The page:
KIM KEEVER, Abstract 51277, 2020
This week our spotlight is on one of the newest works by Kim Keever. This photograph, along with four others from this series, has just been sent to us by Kim from his newly established studio in Miami. The artist's fresh start and the featured Abstract bring us all the inspiration to reset and look forward to new beginnings.
In his recent interview, Kim Keever described his artistic process as experimental. While he is setting the scene in his 200-gallon water tank with occasional objects and prepares the paints to pour in the water, the rest is happening randomly while the elements in the tank interact uncontrollably leading to a new and unexpected result every single time. The artist explains that he never knows what kind of image he is going to get until he sits down to review the photographs he took. Kim always points out that he never alters his artworks by enhancing the colors or manipulating his pictures otherwise. This way he preserves the fragile magic of fleeting moment caught on camera. Sometimes cloudy pigment formations in his tank appear in the shapes of faces, figures or animals, but the artist deliberately leads the viewer away from such conclusions by titling each one of his work 'Abstract' followed by a number.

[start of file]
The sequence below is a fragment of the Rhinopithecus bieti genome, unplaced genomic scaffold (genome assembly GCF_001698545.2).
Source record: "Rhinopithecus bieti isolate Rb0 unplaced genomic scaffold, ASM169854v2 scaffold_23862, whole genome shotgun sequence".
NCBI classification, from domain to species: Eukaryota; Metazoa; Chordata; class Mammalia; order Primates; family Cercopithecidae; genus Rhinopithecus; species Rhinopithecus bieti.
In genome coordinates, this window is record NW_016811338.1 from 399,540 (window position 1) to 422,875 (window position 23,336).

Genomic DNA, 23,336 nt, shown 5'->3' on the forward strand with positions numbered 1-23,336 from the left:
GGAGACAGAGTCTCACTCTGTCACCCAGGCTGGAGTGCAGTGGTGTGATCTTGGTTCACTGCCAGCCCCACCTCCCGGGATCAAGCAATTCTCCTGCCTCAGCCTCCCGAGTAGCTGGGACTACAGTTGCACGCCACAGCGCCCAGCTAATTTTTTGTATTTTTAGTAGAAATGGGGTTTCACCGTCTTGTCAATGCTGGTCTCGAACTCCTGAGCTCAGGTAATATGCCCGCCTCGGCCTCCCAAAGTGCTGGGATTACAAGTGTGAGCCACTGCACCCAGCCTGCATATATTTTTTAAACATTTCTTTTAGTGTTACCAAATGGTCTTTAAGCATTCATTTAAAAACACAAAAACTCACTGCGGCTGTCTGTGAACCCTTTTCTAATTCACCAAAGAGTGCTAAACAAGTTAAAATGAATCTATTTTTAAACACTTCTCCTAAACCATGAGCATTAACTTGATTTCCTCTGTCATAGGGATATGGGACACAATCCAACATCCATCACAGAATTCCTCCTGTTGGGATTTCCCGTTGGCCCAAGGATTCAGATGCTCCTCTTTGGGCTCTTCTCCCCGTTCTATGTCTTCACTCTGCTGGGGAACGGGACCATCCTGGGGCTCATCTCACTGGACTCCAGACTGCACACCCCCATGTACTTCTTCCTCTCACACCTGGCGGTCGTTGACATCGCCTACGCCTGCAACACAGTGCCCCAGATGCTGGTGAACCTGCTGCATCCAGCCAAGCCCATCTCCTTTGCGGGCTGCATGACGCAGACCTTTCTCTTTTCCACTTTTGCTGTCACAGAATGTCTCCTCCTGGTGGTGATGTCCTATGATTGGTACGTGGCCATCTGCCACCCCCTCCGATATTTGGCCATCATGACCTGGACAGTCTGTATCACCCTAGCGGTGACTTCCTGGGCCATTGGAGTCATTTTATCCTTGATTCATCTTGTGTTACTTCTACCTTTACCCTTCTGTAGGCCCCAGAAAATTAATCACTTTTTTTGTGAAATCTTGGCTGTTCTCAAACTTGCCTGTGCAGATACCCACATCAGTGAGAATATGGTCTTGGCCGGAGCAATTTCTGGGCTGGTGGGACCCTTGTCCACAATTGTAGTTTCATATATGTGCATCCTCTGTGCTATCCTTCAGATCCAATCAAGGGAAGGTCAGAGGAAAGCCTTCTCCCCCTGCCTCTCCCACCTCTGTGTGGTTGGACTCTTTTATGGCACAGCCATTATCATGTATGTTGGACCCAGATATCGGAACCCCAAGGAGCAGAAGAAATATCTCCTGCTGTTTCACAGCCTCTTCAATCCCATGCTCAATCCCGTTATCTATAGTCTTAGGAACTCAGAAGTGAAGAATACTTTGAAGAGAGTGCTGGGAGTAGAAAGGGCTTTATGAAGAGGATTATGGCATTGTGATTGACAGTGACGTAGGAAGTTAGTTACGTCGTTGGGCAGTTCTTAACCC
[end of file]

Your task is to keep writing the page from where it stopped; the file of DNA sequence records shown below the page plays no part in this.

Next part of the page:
Kim Keever started his photography career in New York City, working for over four decades on the Lower East Side of Manhattan. Recently he has moved to Miami where he now lives and works. Keever's work is in numerous important public and private collections, including the Metropolitan Museum of Art, New York; Museum of Modern Art, New York and the Brooklyn Museum of Art, Brooklyn. Waterhouse & Dodd has represented Kim Keever since 2013. Recent and upcoming exhibitions of Kim Keever's work in the US include Crystal Bridges Museum of American Art, North Carolina Museum of Art, New Britain Museum of American Art in Connecticut, 2018, and Figge Museum in Davenport, Iowa. 2019. Keever's work will be shown internationally at the Alfred Ehrhardt Foundation, Berlin, 2018; Kallmann-Museum Ismaning, Museum Haus Ludwig Saarlouis, Stadtgalerie Kiel, 2019; and Alfred Ehrhardt Stiftung in Berlin, 2020.
71 x 89 cm or 112 x 152 cm